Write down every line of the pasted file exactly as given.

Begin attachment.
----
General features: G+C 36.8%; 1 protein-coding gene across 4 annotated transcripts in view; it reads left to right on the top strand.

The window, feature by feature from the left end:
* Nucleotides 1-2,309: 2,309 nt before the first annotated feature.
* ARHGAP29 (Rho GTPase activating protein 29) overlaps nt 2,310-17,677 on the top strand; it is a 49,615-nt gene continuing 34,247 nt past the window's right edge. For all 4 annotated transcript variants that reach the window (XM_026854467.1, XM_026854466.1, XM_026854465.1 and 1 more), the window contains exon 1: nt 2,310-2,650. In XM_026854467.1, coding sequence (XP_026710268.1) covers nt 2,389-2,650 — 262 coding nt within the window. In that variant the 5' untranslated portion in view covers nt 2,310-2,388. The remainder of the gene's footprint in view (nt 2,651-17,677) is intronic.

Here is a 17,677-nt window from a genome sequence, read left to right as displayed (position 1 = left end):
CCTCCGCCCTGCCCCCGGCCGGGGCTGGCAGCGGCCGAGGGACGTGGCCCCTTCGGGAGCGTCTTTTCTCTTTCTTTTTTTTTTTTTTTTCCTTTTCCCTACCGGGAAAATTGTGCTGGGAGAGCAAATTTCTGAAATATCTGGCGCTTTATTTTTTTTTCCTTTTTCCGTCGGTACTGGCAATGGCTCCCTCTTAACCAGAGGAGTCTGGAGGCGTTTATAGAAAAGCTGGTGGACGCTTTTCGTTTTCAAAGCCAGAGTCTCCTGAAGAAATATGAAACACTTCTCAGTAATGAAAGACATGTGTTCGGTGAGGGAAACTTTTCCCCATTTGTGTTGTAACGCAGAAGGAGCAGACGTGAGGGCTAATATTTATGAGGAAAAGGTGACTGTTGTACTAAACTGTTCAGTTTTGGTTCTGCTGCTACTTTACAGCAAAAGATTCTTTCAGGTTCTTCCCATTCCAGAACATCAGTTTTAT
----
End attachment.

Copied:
General features: G+C 36.8%; 1 protein-coding gene across 4 annotated transcripts in view; it reads left to right on the top strand.

The window, feature by feature from the left end:
* Nucleotides 1-2,309: 2,309 nt before the first annotated feature.
* ARHGAP29 (Rho GTPase activating protein 29) overlaps nt 2,310-17,677 on the top strand; it is a 49,615-nt gene continuing 34,247 nt past the window's right edge. For all 4 annotated transcript variants that reach the window (XM_026854467.1, XM_026854466.1, XM_026854465.1 and 1 more), the window contains exon 1: nt 2,310-2,650. In XM_026854467.1, coding sequence (XP_026710268.1) covers nt 2,389-2,650 — 262 coding nt within the window. In that variant the 5' untranslated portion in view covers nt 2,310-2,388. The remainder of the gene's footprint in view (nt 2,651-17,677) is intronic.

Here is a 17,677-nt window from a genome sequence, read left to right as displayed (position 1 = left end):
CCTCCGCCCTGCCCCCGGCCGGGGCTGGCAGCGGCCGAGGGACGTGGCCCCTTCGGGAGCGTCTTTTCTCTTTCTTTTTTTTTTTTTTTTCCTTTTCCCTACCGGGAAAATTGTGCTGGGAGAGCAAATTTCTGAAATATCTGGCGCTTTATTTTTTTTTCCTTTTTCCGTCGGTACTGGCAATGGCTCCCTCTTAACCAGAGGAGTCTGGAGGCGTTTATAGAAAAGCTGGTGGACGCTTTTCGTTTTCAAAGCCAGAGTCTCCTGAAGAAATATGAAACACTTCTCAGTAATGAAAGACATGTGTTCGGTGAGGGAAACTTTTCCCCATTTGTGTTGTAACGCAGAAGGAGCAGACGTGAGGGCTAATATTTATGAGGAAAAGGTGACTGTTGTACTAAACTGTTCAGTTTTGGTTCTGCTGCTACTTTACAGCAAAAGATTCTTTCAGGTTCTTCCCATTCCAGAACATCAGTTTTAT